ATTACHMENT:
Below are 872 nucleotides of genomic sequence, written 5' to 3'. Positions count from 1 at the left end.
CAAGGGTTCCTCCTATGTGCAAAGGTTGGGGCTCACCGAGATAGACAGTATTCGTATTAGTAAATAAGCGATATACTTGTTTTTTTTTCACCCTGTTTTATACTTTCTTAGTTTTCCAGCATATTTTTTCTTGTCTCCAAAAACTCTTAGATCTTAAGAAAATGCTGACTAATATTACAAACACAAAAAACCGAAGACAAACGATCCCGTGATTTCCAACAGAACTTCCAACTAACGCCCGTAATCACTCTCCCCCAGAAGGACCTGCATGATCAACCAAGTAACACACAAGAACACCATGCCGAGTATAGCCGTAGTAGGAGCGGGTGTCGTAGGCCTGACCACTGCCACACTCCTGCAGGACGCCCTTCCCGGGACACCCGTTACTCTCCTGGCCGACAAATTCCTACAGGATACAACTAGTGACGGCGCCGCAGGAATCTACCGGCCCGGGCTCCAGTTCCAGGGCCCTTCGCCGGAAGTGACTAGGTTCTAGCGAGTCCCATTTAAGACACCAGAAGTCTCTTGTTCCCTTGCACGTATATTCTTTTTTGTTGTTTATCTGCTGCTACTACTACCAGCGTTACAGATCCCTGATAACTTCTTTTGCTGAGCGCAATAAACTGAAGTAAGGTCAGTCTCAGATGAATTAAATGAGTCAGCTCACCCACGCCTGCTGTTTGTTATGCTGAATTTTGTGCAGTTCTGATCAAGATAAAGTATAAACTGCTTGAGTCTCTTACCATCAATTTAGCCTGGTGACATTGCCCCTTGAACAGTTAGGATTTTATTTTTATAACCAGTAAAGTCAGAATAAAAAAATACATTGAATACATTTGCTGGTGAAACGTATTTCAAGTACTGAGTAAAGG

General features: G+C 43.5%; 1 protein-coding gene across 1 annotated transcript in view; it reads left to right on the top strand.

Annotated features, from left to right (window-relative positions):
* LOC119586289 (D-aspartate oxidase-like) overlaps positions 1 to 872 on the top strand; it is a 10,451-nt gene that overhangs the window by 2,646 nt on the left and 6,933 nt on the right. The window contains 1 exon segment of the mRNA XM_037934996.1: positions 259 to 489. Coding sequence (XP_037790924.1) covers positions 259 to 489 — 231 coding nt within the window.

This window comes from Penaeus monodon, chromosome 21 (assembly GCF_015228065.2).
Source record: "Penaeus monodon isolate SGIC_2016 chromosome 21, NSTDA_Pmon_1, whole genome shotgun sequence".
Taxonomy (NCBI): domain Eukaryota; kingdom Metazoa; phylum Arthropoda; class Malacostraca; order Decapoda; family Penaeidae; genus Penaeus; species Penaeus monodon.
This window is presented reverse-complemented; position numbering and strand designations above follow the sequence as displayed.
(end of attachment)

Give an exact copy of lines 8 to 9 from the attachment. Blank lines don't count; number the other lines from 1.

Taxonomy (NCBI): domain Eukaryota; kingdom Metazoa; phylum Arthropoda; class Malacostraca; order Decapoda; family Penaeidae; genus Penaeus; species Penaeus monodon.
This window is presented reverse-complemented; position numbering and strand designations above follow the sequence as displayed.